WINCHESTER - distressed:memories is a photography series begun over 20 years ago by Lou Jones. It has been developed and printed in classic black & white as an homage to the very origins of photography. The images are mostly conceived as archetypal dreams & myths.

Using all types of antiquing methods, the prints have been aged ("distressed") to depict another time, another age and suggest a different period in history, some before photography was invented. Even though captured with modern day equipment and techniques, the primal nature of photography is what is on display. Each image is highly conceptual and meant to break all types of rules about reality and tradition and be the antithesis of normal photography. The Griffin Museum show is the first time the body of work has been exhibited in its entirety.

Before Matthew Brady’s pictures of Civil War battlefields through Lewis Hines’ images of child labor abuses to current front pages of newspapers showing refugees in, Sudan, photography, from its very inception, has always been document. Recording the visible. Photography can also reveal to us things that are too small or too big for us to see with our naked eye. It is perfect for archiving movements that are too fast or too slow. But these events inhabit a physical world. However so much of our existence is invisible: imagination, dreams, fantasy, subconscious, ideas, abstraction, etc.

“I have spent most of my career pursuing long term projects: men/women incarcerated for capital crimes in the book Final Exposure: Portraits from Death Row, living in guerrilla camps during the wars in Central America, for years following pregnant women through their lifecycles. My photography has

chased an external reality.

“distressed:memories is my personal labor to document my internal world, i.e. to investigate those things that I know, I have seen but that do not really exist. Many of the photographs are from my dreams. These potentials for creation are actualized when they enter consciousness as images. Photography allows them to graduate from my fantasy and enter the real world. They may even cross over and maybe reveal shared visions: mythology, fairy tales, religious rituals, universal Jungian archetypes.

“Cloaked in the accoutrements of an era long past, distressed:memories is also about time. How time is as much an illusion as dreams. In Newtonian physics time can only move in one direction. In the mind time can fluctuate back & forth. These photographs are document. They are proof. They challenge our concept of history too, by combining two realities: antique authority and futuristic novelty. Society draws from so many myths that those of yesteryear can be compared to new ones that inform popular culture. The ambiguity is primal.” – LJ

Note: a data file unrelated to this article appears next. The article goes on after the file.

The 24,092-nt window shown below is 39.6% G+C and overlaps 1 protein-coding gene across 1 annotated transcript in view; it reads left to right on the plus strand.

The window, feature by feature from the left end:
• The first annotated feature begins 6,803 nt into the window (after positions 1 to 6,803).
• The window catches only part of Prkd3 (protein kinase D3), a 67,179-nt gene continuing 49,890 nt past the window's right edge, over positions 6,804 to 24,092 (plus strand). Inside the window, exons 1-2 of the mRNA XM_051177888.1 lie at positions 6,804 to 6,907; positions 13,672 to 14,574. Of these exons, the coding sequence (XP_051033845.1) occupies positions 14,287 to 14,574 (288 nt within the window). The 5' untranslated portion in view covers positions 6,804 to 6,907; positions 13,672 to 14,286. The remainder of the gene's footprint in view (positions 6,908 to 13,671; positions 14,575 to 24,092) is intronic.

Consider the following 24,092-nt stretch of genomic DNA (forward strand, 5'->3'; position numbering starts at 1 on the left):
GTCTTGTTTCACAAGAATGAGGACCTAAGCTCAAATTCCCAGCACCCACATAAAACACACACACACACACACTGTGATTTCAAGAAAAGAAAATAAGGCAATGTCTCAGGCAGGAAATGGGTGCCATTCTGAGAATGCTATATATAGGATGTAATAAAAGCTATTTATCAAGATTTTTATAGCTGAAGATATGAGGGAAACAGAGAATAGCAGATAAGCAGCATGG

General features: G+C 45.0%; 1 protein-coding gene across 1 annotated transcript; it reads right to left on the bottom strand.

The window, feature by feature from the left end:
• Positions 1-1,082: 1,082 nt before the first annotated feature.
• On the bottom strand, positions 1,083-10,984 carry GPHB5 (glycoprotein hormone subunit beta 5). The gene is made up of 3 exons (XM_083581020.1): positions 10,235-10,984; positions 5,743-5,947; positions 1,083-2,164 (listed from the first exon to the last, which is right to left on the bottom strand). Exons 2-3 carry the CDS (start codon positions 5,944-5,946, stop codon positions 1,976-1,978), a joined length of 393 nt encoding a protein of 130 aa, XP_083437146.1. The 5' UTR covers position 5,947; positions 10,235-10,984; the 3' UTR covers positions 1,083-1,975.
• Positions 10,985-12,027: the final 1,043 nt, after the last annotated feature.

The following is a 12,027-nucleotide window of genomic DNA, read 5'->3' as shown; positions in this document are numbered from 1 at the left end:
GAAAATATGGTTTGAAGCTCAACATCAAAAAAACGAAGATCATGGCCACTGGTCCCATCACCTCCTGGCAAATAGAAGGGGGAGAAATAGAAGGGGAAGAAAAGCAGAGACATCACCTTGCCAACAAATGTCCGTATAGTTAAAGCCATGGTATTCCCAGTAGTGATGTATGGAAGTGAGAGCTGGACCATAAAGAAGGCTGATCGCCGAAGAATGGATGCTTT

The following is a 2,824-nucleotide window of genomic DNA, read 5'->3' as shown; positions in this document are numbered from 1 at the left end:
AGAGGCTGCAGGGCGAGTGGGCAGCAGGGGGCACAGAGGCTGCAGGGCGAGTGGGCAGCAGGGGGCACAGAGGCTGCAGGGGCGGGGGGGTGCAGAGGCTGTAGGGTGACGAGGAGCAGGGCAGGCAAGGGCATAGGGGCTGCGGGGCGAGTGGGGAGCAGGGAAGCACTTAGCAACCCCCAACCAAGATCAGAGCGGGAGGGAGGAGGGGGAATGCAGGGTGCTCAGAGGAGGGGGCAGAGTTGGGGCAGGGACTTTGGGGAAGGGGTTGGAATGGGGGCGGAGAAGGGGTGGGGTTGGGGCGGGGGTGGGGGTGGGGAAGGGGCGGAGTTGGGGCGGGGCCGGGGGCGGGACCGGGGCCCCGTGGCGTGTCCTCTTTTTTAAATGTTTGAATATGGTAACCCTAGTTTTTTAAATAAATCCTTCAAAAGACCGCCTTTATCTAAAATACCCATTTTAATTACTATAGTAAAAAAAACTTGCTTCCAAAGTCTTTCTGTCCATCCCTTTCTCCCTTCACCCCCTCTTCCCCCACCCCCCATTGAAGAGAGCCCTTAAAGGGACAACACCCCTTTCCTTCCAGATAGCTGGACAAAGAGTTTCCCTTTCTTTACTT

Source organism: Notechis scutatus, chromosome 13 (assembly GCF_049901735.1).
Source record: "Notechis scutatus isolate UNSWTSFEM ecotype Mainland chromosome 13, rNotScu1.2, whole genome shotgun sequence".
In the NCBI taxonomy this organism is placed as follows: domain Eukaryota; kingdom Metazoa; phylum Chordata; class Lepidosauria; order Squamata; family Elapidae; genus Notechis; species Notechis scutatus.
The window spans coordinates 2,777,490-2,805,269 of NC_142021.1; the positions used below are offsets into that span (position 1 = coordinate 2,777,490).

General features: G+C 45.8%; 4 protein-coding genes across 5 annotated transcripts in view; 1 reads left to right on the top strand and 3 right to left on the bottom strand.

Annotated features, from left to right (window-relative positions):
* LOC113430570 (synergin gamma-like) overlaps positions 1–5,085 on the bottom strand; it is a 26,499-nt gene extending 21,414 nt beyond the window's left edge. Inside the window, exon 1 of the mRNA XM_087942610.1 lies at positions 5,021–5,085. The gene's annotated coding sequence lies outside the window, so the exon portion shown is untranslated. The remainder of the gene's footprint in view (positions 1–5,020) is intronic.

About Lou Jones –

Lou Jones’ eclectic career has evolved from commercial to the personal. It has spanned every format, film type, artistic movement and technological change. He maintains a studio in Boston, Massachusetts and has photographed for Fortune 500 corporations, international companies and local small businesses including Federal Express, Nike and the Barr Foundation; completed assignments for magazines and publishers all over the world such as Time/Life, National Geographic and Paris Match; initiated long term projects on the civil wars in Central America, death row, Olympics Games and pregnancy; and published multiple books.

For more information about Lou Jones, distressed:memories or the Griffin Museum of

Photography please contact us at 781.729.1158 or by email.

Visit the Griffin Museum of Photography

The Griffin Museum of Photography is open Tuesday through Sunday, noon to 4 p.m. The museum is closed on Mondays. General admission is $9 for adults; $5 for seniors. Members and children under 12 are admitted free. Admission is free to all every Thursday, 2 to 4 p.m. For more information, call 781.729.1158, or visit www.griffinmuseum.org.

About the Griffin Museum of Photography

The Griffin Museum of Photography was founded in 1992 to provide a forum for the exhibition of both historic and contemporary photography. The Museum houses four galleries dedicated solely to the exploration of photographic arts: The Main Gallery, which features rotating exhibits from some of the world’s leading photographers, the Atelier Gallery, Griffin Gallery and Founder’s dedicated to showcasing the works of prominent, up-and-coming artists.

The Griffin is also home to the extensive archives of museum founder and worldrenowned photojournalist Arthur Griffin. The Griffin Museum of Photography also maintains 2 additional satellite galleries: Lafayette City Center Passageway in Boston Downtown Crossing, in Winchester @WinCam at Winchester Community Access and Media. For more on the Griffin Museum of Photography. Visit

www.griffinmuseum.org.

Photographs available upon request.

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